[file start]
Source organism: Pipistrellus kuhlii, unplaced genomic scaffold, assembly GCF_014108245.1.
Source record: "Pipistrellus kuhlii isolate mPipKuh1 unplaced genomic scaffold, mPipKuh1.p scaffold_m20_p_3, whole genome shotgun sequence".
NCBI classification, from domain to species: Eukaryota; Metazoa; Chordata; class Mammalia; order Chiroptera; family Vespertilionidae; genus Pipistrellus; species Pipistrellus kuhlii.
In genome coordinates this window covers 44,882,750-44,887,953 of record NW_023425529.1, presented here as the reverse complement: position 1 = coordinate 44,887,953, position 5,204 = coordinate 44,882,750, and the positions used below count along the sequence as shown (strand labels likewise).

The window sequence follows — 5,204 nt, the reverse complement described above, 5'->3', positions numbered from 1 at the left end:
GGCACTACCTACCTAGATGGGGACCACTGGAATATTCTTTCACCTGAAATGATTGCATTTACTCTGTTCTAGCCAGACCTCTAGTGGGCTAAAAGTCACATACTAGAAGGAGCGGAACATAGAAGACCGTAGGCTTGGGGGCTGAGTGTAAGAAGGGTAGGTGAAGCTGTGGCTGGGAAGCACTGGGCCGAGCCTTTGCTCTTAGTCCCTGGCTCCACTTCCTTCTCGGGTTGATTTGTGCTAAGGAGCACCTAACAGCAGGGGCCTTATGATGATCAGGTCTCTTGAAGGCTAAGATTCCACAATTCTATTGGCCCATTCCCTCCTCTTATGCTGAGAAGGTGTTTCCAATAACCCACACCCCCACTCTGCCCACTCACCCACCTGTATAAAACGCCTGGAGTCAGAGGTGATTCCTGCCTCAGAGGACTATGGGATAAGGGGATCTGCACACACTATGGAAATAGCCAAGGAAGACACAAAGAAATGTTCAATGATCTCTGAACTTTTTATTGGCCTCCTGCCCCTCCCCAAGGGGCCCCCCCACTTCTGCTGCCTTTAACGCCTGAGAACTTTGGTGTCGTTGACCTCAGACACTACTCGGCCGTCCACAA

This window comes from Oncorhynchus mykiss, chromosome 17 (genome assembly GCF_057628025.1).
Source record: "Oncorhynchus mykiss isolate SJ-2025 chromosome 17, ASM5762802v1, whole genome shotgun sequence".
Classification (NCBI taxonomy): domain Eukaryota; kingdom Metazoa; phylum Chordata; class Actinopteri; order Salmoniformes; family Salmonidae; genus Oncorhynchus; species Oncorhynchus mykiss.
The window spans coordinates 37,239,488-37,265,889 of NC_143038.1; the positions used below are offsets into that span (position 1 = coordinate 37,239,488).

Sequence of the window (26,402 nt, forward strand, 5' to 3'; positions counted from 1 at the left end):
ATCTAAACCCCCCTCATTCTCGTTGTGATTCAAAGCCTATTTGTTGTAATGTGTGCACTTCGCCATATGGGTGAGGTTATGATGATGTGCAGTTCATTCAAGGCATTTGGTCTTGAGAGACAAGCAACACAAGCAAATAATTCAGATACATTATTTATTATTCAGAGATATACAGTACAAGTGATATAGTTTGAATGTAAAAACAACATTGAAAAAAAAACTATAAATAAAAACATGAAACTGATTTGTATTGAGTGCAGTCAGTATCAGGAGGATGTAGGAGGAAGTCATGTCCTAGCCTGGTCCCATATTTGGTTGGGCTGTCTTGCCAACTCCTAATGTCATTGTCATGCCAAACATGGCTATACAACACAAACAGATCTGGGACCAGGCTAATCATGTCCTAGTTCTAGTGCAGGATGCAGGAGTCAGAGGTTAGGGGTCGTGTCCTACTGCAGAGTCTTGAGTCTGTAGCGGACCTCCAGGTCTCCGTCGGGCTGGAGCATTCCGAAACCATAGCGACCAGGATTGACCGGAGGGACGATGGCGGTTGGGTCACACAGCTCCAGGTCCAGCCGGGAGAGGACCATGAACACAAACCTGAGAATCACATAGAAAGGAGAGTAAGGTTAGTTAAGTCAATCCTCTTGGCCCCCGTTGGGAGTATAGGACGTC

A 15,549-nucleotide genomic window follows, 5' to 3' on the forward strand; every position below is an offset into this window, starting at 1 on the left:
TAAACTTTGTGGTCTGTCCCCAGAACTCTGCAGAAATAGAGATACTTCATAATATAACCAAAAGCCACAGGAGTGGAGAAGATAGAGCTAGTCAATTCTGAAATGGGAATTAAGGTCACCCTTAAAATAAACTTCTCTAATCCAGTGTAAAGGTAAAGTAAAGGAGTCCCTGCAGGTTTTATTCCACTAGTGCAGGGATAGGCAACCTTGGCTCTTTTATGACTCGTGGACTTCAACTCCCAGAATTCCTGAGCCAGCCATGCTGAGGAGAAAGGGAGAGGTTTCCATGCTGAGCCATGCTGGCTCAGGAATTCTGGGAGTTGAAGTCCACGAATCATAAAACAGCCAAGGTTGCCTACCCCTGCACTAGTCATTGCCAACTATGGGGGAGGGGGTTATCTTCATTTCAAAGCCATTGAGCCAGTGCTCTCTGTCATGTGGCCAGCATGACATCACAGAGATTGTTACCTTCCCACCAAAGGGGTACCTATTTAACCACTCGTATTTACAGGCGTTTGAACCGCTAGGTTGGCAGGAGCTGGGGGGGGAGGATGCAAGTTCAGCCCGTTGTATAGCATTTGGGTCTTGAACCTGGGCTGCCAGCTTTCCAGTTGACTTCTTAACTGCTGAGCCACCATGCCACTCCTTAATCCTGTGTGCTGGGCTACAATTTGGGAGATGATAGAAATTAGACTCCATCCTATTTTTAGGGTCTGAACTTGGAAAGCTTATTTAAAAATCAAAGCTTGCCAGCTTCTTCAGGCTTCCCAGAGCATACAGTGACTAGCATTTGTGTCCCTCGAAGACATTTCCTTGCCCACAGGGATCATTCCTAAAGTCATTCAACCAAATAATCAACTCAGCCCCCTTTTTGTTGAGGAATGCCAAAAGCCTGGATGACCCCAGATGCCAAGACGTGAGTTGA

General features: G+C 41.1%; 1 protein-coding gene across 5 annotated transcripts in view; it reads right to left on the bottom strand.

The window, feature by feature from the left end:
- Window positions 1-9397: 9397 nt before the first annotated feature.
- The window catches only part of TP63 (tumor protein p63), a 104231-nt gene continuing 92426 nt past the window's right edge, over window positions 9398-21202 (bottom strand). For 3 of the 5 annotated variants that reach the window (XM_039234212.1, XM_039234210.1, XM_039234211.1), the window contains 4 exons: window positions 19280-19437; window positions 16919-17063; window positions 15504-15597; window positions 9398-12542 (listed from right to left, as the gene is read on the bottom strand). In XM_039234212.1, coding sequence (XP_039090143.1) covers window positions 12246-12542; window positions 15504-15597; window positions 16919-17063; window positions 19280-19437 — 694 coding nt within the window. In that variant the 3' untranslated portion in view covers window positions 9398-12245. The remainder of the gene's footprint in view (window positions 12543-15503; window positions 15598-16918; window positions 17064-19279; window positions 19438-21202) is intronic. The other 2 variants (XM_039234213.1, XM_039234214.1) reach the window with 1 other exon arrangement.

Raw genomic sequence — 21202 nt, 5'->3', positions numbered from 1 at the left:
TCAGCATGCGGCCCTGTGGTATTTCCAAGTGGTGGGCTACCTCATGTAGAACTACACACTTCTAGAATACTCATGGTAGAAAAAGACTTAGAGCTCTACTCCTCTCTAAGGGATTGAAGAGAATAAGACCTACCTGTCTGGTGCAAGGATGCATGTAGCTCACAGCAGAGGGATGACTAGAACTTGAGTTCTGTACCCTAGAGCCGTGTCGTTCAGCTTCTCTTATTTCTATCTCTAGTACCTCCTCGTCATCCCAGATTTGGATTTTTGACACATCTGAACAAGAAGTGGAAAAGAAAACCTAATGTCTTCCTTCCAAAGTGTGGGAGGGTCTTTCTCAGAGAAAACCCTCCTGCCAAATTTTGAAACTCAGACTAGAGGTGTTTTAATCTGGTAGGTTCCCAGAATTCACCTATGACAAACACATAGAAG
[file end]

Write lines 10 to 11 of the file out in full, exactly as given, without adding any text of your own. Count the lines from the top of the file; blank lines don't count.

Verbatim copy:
The window spans coordinates 37,239,488-37,265,889 of NC_143038.1; the positions used below are offsets into that span (position 1 = coordinate 37,239,488).

Sequence of the window (26,402 nt, forward strand, 5' to 3'; positions counted from 1 at the left end):